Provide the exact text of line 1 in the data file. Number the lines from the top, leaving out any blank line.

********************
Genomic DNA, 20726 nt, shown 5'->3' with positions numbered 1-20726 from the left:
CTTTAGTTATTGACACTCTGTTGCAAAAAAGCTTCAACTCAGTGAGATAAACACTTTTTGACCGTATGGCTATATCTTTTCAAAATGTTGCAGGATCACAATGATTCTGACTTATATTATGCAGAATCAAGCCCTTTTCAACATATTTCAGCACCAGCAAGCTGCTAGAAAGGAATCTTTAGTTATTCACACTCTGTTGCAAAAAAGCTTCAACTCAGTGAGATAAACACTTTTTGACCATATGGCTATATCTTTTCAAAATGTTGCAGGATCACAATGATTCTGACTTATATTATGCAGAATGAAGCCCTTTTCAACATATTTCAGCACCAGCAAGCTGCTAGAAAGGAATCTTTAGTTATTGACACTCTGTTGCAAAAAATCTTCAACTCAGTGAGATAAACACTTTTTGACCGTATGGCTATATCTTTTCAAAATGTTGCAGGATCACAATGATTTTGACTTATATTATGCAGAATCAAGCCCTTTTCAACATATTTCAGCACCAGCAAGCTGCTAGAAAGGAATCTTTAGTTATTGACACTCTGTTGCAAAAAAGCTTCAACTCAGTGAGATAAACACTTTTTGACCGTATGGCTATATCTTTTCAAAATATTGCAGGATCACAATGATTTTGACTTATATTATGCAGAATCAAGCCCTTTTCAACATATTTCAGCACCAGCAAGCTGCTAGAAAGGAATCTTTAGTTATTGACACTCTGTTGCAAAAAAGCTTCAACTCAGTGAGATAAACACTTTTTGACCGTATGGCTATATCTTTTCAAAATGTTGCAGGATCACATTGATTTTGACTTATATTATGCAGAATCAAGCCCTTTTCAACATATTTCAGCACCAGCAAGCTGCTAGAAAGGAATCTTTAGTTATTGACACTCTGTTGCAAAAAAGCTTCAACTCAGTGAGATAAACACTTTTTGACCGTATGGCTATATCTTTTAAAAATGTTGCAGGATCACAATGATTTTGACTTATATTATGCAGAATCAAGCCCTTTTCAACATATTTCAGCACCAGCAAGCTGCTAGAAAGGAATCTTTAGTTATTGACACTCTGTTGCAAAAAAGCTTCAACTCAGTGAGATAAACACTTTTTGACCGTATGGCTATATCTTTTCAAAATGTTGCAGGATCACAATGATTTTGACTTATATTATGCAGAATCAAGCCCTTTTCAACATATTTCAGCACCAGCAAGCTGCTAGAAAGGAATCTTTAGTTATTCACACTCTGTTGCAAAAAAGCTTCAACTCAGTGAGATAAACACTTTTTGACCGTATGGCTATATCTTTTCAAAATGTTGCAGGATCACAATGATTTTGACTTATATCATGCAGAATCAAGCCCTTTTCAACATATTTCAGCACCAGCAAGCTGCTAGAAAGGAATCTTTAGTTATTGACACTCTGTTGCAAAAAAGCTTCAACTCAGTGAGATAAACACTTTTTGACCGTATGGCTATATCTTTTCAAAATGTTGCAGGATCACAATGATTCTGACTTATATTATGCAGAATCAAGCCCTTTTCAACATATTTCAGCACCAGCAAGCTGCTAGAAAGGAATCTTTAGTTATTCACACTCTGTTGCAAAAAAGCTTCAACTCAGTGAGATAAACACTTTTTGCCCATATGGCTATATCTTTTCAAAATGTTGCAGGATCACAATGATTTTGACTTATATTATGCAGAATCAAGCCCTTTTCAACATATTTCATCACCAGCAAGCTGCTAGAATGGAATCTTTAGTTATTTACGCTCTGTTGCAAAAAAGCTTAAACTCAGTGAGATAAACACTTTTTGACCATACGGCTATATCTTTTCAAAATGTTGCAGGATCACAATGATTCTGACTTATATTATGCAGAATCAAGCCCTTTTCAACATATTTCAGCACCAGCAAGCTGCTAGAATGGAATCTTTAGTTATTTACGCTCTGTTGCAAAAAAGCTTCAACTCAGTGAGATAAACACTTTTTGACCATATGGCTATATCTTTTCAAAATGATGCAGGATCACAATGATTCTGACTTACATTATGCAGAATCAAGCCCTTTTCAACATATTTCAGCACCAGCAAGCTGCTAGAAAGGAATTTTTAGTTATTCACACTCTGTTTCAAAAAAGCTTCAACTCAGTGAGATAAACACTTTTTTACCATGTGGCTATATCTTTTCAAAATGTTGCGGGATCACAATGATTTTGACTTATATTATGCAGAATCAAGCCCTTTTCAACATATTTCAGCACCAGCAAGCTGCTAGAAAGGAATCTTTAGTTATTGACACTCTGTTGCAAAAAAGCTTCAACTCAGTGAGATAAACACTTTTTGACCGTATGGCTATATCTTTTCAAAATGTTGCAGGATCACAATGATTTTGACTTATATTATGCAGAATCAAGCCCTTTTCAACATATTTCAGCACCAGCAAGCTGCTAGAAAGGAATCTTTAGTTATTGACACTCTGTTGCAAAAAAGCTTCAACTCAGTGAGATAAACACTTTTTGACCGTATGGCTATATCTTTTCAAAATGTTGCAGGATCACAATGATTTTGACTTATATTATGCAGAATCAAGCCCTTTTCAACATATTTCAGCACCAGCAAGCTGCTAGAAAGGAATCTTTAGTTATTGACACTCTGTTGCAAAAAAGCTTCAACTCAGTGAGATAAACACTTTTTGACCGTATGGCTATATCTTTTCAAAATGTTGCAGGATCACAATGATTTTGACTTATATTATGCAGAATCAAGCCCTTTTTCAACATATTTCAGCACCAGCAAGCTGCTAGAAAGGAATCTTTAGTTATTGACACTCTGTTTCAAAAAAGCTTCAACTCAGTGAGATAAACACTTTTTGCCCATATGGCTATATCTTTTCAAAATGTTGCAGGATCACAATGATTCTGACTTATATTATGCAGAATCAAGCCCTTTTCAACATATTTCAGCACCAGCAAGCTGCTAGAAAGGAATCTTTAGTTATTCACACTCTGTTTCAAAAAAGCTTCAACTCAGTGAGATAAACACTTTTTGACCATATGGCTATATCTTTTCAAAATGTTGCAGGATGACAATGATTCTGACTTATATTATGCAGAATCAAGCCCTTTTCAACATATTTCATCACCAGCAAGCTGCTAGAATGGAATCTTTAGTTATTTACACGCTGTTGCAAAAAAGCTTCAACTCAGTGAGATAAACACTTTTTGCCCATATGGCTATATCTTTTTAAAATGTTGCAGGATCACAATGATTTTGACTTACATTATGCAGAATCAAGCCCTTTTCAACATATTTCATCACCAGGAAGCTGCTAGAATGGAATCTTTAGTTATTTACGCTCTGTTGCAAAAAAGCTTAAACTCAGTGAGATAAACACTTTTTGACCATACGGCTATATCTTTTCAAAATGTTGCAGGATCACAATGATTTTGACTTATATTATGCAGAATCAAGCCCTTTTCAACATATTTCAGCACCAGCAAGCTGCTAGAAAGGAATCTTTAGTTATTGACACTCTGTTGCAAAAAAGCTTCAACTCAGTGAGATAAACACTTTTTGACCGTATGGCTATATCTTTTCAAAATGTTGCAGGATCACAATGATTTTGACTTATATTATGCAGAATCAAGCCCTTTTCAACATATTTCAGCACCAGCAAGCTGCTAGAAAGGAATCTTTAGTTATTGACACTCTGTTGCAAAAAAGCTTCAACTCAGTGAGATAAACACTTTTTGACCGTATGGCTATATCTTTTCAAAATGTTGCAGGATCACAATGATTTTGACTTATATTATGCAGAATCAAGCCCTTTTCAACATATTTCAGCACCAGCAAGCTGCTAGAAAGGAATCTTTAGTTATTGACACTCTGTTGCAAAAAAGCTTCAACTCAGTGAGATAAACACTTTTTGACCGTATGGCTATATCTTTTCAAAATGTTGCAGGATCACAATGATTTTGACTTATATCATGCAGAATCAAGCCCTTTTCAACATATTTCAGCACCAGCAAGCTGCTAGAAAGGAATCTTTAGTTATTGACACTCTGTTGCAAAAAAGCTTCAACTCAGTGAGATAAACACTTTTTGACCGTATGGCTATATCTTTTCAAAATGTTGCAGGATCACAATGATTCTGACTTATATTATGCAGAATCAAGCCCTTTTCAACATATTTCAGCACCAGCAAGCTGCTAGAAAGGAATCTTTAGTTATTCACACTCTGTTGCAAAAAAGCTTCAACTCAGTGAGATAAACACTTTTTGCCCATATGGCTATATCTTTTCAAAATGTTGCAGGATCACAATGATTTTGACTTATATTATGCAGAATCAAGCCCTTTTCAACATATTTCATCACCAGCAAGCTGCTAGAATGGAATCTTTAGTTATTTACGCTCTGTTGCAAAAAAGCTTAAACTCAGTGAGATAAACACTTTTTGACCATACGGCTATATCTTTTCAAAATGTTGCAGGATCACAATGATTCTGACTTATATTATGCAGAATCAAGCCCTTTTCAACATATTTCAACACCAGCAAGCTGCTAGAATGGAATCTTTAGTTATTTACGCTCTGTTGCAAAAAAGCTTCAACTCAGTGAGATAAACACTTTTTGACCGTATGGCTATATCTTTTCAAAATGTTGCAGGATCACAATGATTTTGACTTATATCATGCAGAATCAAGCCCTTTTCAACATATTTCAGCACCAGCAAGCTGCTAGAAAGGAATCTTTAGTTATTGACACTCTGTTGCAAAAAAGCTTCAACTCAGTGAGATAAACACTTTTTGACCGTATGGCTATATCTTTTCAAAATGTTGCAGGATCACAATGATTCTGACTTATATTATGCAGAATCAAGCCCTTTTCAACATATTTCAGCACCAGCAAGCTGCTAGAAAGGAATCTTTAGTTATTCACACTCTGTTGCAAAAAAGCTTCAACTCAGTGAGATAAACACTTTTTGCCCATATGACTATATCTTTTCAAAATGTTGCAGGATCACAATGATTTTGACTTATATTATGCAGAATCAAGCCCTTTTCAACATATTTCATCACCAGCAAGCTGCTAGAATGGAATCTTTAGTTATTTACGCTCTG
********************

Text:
Genomic DNA, 20726 nt, shown 5'->3' with positions numbered 1-20726 from the left: